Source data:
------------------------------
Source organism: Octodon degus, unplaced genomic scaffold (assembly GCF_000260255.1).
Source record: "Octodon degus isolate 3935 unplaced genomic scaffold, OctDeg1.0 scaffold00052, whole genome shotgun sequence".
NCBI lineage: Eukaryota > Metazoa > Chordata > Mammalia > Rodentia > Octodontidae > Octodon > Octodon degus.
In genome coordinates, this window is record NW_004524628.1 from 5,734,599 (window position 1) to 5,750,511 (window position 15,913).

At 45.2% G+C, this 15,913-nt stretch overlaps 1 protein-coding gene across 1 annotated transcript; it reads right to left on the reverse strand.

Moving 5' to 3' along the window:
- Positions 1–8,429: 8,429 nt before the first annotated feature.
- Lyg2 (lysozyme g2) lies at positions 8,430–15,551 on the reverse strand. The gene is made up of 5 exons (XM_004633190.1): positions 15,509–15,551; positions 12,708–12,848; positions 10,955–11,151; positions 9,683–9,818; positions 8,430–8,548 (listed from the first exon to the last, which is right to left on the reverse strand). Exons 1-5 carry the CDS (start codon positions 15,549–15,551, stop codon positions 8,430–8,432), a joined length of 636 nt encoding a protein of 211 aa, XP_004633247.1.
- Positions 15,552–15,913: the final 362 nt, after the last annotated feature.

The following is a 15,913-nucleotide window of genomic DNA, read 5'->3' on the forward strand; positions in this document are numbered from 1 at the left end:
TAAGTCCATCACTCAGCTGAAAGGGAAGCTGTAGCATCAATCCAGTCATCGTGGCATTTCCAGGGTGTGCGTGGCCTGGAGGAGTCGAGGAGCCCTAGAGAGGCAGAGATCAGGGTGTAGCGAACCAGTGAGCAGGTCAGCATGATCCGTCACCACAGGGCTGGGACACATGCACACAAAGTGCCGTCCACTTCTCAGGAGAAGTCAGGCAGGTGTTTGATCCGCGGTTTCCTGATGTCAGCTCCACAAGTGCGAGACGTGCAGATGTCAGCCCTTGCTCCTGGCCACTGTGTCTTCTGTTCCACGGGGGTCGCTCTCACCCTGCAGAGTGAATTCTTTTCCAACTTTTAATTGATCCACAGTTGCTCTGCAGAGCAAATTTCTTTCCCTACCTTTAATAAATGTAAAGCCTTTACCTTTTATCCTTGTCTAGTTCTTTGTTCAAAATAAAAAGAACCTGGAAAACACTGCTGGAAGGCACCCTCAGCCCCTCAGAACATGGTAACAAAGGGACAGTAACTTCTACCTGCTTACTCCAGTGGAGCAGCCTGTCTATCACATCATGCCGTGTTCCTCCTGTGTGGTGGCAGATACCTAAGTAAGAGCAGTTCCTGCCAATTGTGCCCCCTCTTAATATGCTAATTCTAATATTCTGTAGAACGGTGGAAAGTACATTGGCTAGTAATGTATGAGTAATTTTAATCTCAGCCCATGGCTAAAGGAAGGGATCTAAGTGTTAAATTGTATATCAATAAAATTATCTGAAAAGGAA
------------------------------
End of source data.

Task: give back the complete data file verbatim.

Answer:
Source organism: Octodon degus, unplaced genomic scaffold (assembly GCF_000260255.1).
Source record: "Octodon degus isolate 3935 unplaced genomic scaffold, OctDeg1.0 scaffold00052, whole genome shotgun sequence".
NCBI lineage: Eukaryota > Metazoa > Chordata > Mammalia > Rodentia > Octodontidae > Octodon > Octodon degus.
In genome coordinates, this window is record NW_004524628.1 from 5,734,599 (window position 1) to 5,750,511 (window position 15,913).

At 45.2% G+C, this 15,913-nt stretch overlaps 1 protein-coding gene across 1 annotated transcript; it reads right to left on the reverse strand.

Moving 5' to 3' along the window:
- Positions 1–8,429: 8,429 nt before the first annotated feature.
- Lyg2 (lysozyme g2) lies at positions 8,430–15,551 on the reverse strand. The gene is made up of 5 exons (XM_004633190.1): positions 15,509–15,551; positions 12,708–12,848; positions 10,955–11,151; positions 9,683–9,818; positions 8,430–8,548 (listed from the first exon to the last, which is right to left on the reverse strand). Exons 1-5 carry the CDS (start codon positions 15,549–15,551, stop codon positions 8,430–8,432), a joined length of 636 nt encoding a protein of 211 aa, XP_004633247.1.
- Positions 15,552–15,913: the final 362 nt, after the last annotated feature.

The following is a 15,913-nucleotide window of genomic DNA, read 5'->3' on the forward strand; positions in this document are numbered from 1 at the left end:
TAAGTCCATCACTCAGCTGAAAGGGAAGCTGTAGCATCAATCCAGTCATCGTGGCATTTCCAGGGTGTGCGTGGCCTGGAGGAGTCGAGGAGCCCTAGAGAGGCAGAGATCAGGGTGTAGCGAACCAGTGAGCAGGTCAGCATGATCCGTCACCACAGGGCTGGGACACATGCACACAAAGTGCCGTCCACTTCTCAGGAGAAGTCAGGCAGGTGTTTGATCCGCGGTTTCCTGATGTCAGCTCCACAAGTGCGAGACGTGCAGATGTCAGCCCTTGCTCCTGGCCACTGTGTCTTCTGTTCCACGGGGGTCGCTCTCACCCTGCAGAGTGAATTCTTTTCCAACTTTTAATTGATCCACAGTTGCTCTGCAGAGCAAATTTCTTTCCCTACCTTTAATAAATGTAAAGCCTTTACCTTTTATCCTTGTCTAGTTCTTTGTTCAAAATAAAAAGAACCTGGAAAACACTGCTGGAAGGCACCCTCAGCCCCTCAGAACATGGTAACAAAGGGACAGTAACTTCTACCTGCTTACTCCAGTGGAGCAGCCTGTCTATCACATCATGCCGTGTTCCTCCTGTGTGGTGGCAGATACCTAAGTAAGAGCAGTTCCTGCCAATTGTGCCCCCTCTTAATATGCTAATTCTAATATTCTGTAGAACGGTGGAAAGTACATTGGCTAGTAATGTATGAGTAATTTTAATCTCAGCCCATGGCTAAAGGAAGGGATCTAAGTGTTAAATTGTATATCAATAAAATTATCTGAAAAGGAA